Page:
LBG logo

Corporate giving bounces back with over $237 million contributed in NZ and Australia

After a major dip in 2012, corporate giving has risen by 16% with over $237 million contributed to the community this year, according to the London Benchmarking Group (LBG).

Education and Youth were the largest beneficiaries with over $63 million in contributions from LBG members across Australia and New Zealand, according to the group’s Annual Review recent release.

LBG is a global network of companies that apply LBG’s framework to measure their community investment. The Australia and New Zealand branch boasts the largest membership of over 50 companies including the likes of New Zealand Post, QANTAS, ANZ, Fonterra, Holden, Toyota and many more. Contributions comprise of cash, volunteered employee time, in-kind support and management costs.

LBG Corporate Community Investment Director Simon J Robinson said “This year’s increased investments can be in part attributed to the low benchmark set by a significant decrease in contributions in 2012. The total this year is still somewhat shy of the contributions of over $250 million that were made annually from 2009 to 2011.” Read more

The Stanley East Company

Shake, rattle and corporate social responsibility

A Flash Survey of business online responses to the recent earthquakes in New Zealand.

4 good eggs

Who were the four good eggs?

After a strong earthquake in the New Zealand mid-winter people were jolted  from their lazy Sunday afternoon into heart thumping, cortisol pumping hours of worry and fear. How did business respond?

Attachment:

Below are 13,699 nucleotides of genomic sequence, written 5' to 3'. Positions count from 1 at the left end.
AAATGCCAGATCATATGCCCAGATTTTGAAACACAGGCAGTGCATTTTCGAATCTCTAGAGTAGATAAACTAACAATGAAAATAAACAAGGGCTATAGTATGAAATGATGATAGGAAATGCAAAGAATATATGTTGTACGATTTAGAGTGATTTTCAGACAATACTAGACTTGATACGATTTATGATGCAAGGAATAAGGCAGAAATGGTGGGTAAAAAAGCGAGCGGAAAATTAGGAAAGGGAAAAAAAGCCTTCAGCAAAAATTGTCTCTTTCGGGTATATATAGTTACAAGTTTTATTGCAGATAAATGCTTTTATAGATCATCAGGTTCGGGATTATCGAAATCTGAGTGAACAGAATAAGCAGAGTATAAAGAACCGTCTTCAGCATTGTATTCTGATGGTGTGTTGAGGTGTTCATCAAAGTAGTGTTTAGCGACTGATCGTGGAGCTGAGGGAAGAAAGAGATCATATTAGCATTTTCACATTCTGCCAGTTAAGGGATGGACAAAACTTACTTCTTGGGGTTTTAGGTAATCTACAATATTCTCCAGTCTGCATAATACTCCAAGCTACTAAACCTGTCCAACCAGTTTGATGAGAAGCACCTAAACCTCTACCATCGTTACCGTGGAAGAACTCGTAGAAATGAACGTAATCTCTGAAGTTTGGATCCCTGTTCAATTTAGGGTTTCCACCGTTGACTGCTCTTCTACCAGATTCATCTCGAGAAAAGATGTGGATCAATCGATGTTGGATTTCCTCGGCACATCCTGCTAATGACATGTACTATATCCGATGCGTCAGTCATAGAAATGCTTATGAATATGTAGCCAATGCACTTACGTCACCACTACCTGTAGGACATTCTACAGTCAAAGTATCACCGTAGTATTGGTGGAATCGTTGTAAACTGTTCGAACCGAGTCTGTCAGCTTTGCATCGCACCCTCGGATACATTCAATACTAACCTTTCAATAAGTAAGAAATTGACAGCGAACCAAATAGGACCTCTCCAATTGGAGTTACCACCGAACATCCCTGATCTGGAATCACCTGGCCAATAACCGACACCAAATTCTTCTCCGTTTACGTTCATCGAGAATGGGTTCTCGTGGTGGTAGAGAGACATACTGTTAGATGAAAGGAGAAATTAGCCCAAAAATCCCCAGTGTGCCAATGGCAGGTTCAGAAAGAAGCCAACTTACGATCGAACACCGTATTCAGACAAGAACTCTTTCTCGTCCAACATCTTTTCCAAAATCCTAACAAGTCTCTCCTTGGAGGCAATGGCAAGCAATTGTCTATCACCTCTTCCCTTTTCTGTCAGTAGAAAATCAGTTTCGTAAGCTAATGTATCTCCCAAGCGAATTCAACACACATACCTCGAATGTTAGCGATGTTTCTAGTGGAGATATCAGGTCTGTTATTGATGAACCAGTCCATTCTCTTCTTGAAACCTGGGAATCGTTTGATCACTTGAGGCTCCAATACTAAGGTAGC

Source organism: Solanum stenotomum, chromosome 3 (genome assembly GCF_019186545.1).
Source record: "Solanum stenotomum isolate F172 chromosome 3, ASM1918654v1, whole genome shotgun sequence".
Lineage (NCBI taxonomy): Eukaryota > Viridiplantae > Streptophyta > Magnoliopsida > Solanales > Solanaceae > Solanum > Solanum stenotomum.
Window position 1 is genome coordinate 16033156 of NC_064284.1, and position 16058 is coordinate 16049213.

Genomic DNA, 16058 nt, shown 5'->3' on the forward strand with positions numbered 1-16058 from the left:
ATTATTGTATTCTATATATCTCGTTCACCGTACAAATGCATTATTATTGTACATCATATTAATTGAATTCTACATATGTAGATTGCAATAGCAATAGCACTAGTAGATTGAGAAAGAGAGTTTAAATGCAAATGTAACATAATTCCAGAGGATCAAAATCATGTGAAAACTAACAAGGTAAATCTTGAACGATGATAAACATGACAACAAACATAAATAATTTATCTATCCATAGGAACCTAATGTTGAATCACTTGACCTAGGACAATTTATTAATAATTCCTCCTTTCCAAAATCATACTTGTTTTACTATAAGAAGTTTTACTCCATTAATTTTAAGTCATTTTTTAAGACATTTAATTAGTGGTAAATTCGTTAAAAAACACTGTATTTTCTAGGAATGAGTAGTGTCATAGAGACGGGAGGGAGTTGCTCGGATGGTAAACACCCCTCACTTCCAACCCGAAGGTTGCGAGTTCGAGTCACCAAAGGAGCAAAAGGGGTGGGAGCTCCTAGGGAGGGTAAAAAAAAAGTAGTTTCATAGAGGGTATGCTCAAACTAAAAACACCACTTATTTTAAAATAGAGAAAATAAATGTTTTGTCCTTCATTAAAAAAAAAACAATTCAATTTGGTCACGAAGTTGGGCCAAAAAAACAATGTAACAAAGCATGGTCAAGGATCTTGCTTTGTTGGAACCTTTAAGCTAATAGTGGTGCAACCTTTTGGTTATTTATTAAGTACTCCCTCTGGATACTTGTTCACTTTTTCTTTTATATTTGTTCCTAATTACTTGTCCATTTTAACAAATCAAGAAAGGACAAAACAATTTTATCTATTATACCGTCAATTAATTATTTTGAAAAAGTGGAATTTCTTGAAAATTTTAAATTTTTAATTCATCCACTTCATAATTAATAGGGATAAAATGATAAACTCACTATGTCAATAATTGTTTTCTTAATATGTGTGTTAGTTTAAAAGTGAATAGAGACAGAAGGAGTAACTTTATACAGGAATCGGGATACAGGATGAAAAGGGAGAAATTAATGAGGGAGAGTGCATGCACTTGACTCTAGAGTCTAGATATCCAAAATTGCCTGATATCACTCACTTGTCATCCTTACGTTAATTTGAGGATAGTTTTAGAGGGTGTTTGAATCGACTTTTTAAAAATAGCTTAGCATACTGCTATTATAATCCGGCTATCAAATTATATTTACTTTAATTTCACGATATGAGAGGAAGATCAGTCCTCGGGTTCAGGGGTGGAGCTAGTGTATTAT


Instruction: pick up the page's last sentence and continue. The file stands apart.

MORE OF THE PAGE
Recent history had eliminated any complacency that Kiwi’s once had, shrugging their shoulders as they happily ignored the screams of recent immigrants new to what the Tanewhas were doing as an earthquake rattled through the land.

After the February 2011 Christchurch disaster The Stanley East Company surveyed messages that companies had put online to their communities in order to check corporate social responsibility was being truly effective rather than ‘just words’.

Workers during that time had wanted workplace information, shoppers demanded to know where to buy food, mothers searched for their daughters and many needed a little dose of compassion. There were some businesses good at supplying these.

The method of communication has always been important, carrier pigeon, morse code, texts and Facebook all have their place in history. And of course a big shout to social media when these types of disasters occur, for all the reasons we appreciate; instant words and pictures, however if the message is not effective it is as useless as a penguin-in-flight.

24 hours after this recent big rumble the investigation began, 45 prominent businesses including a handful of government agencies were surveyed once again by The Stanley East Company , all of whom had the resource to administer a good social media face to see how they delivered their corporate social responsibility.

What was needed was promptness (a 24 hour response), clarity, information for customers/clients/staff, a note about safety and that little dose of compassion. These times are frightening and care goes a long way.

Public quake information advised those working in Wellington CBD to stay away until at least the midday (later extended until the next day) and this was the big message from most.